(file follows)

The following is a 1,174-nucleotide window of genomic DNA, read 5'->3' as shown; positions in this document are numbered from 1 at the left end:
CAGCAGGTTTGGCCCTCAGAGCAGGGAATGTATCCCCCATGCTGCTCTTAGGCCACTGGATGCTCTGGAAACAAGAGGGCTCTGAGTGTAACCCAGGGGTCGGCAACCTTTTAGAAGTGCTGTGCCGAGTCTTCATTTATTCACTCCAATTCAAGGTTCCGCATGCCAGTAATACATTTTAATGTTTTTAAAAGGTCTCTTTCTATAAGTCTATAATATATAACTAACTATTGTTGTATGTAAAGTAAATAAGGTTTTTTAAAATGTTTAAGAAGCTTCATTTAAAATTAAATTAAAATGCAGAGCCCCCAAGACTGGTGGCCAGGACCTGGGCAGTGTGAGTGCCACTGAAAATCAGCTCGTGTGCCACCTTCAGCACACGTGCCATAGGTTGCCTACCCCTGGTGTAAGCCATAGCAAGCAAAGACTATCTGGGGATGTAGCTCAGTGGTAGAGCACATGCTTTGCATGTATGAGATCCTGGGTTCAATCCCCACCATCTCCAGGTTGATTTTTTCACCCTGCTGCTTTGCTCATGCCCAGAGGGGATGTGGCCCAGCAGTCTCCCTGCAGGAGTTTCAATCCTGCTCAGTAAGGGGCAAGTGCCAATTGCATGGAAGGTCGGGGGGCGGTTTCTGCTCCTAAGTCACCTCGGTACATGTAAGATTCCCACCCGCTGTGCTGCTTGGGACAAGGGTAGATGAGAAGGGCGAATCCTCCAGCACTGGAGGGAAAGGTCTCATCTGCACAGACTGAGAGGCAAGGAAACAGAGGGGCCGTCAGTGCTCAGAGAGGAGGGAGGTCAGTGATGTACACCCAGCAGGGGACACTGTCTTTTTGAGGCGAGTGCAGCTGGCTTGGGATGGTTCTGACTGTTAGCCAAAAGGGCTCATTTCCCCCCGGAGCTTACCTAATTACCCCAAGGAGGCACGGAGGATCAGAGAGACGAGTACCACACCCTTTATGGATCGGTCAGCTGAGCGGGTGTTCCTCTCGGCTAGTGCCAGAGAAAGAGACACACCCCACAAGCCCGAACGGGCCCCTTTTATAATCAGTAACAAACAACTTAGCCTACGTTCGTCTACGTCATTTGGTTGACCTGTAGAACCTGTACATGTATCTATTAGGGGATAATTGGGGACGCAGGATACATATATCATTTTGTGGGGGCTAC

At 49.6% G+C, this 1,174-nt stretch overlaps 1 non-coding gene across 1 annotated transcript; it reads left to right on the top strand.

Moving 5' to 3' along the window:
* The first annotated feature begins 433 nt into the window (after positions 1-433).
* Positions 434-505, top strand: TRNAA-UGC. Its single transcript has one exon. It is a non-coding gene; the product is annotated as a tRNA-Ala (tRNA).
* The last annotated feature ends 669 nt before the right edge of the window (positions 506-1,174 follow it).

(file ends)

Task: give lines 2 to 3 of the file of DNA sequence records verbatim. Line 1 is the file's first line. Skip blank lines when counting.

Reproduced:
CAGCAGGTTTGGCCCTCAGAGCAGGGAATGTATCCCCCATGCTGCTCTTAGGCCACTGGATGCTCTGGAAACAAGAGGGCTCTGAGTGTAACCCAGGGGTCGGCAACCTTTTAGAAGTGCTGTGCCGAGTCTTCATTTATTCACTCCAATTCAAGGTTCCGCATGCCAGTAATACATTTTAATGTTTTTAAAAGGTCTCTTTCTATAAGTCTATAATATATAACTAACTATTGTTGTATGTAAAGTAAATAAGGTTTTTTAAAATGTTTAAGAAGCTTCATTTAAAATTAAATTAAAATGCAGAGCCCCCAAGACTGGTGGCCAGGACCTGGGCAGTGTGAGTGCCACTGAAAATCAGCTCGTGTGCCACCTTCAGCACACGTGCCATAGGTTGCCTACCCCTGGTGTAAGCCATAGCAAGCAAAGACTATCTGGGGATGTAGCTCAGTGGTAGAGCACATGCTTTGCATGTATGAGATCCTGGGTTCAATCCCCACCATCTCCAGGTTGATTTTTTCACCCTGCTGCTTTGCTCATGCCCAGAGGGGATGTGGCCCAGCAGTCTCCCTGCAGGAGTTTCAATCCTGCTCAGTAAGGGGCAAGTGCCAATTGCATGGAAGGTCGGGGGGCGGTTTCTGCTCCTAAGTCACCTCGGTACATGTAAGATTCCCACCCGCTGTGCTGCTTGGGACAAGGGTAGATGAGAAGGGCGAATCCTCCAGCACTGGAGGGAAAGGTCTCATCTGCACAGACTGAGAGGCAAGGAAACAGAGGGGCCGTCAGTGCTCAGAGAGGAGGGAGGTCAGTGATGTACACCCAGCAGGGGACACTGTCTTTTTGAGGCGAGTGCAGCTGGCTTGGGATGGTTCTGACTGTTAGCCAAAAGGGCTCATTTCCCCCCGGAGCTTACCTAATTACCCCAAGGAGGCACGGAGGATCAGAGAGACGAGTACCACACCCTTTATGGATCGGTCAGCTGAGCGGGTGTTCCTCTCGGCTAGTGCCAGAGAAAGAGACACACCCCACAAGCCCGAACGGGCCCCTTTTATAATCAGTAACAAACAACTTAGCCTACGTTCGTCTACGTCATTTGGTTGACCTGTAGAACCTGTACATGTATCTATTAGGGGATAATTGGGGACGCAGGATACATATATCATTTTGTGGGGGCTAC

At 49.6% G+C, this 1,174-nt stretch overlaps 1 non-coding gene across 1 annotated transcript; it reads left to right on the top strand.